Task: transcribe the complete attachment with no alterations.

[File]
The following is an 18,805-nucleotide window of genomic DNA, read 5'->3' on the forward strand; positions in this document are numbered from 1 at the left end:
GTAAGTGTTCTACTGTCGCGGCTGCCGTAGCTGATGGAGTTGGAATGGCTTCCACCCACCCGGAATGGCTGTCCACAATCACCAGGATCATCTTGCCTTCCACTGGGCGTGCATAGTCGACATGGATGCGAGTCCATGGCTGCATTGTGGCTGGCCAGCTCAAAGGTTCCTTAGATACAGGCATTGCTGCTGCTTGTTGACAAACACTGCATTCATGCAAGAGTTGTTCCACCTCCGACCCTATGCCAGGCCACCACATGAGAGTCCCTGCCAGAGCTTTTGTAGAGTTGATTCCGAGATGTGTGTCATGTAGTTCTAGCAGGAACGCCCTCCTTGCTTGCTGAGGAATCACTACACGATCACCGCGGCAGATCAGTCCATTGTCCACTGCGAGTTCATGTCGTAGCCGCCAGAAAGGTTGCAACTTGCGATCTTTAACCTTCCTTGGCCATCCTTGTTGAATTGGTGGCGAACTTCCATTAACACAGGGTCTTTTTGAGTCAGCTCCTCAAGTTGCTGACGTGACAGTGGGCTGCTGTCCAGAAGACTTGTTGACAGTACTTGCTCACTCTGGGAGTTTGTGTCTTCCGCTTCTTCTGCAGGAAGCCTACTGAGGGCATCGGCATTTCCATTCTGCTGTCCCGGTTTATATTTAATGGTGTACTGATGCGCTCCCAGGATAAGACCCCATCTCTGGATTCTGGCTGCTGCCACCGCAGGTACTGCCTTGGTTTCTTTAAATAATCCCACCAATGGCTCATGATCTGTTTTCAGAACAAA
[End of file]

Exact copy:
The following is an 18,805-nucleotide window of genomic DNA, read 5'->3' on the forward strand; positions in this document are numbered from 1 at the left end:
GTAAGTGTTCTACTGTCGCGGCTGCCGTAGCTGATGGAGTTGGAATGGCTTCCACCCACCCGGAATGGCTGTCCACAATCACCAGGATCATCTTGCCTTCCACTGGGCGTGCATAGTCGACATGGATGCGAGTCCATGGCTGCATTGTGGCTGGCCAGCTCAAAGGTTCCTTAGATACAGGCATTGCTGCTGCTTGTTGACAAACACTGCATTCATGCAAGAGTTGTTCCACCTCCGACCCTATGCCAGGCCACCACATGAGAGTCCCTGCCAGAGCTTTTGTAGAGTTGATTCCGAGATGTGTGTCATGTAGTTCTAGCAGGAACGCCCTCCTTGCTTGCTGAGGAATCACTACACGATCACCGCGGCAGATCAGTCCATTGTCCACTGCGAGTTCATGTCGTAGCCGCCAGAAAGGTTGCAACTTGCGATCTTTAACCTTCCTTGGCCATCCTTGTTGAATTGGTGGCGAACTTCCATTAACACAGGGTCTTTTTGAGTCAGCTCCTCAAGTTGCTGACGTGACAGTGGGCTGCTGTCCAGAAGACTTGTTGACAGTACTTGCTCACTCTGGGAGTTTGTGTCTTCCGCTTCTTCTGCAGGAAGCCTACTGAGGGCATCGGCATTTCCATTCTGCTGTCCCGGTTTATATTTAATGGTGTACTGATGCGCTCCCAGGATAAGACCCCATCTCTGGATTCTGGCTGCTGCCACCGCAGGTACTGCCTTGGTTTCTTTAAATAATCCCACCAATGGCTCATGATCTGTTTTCAGAACAAA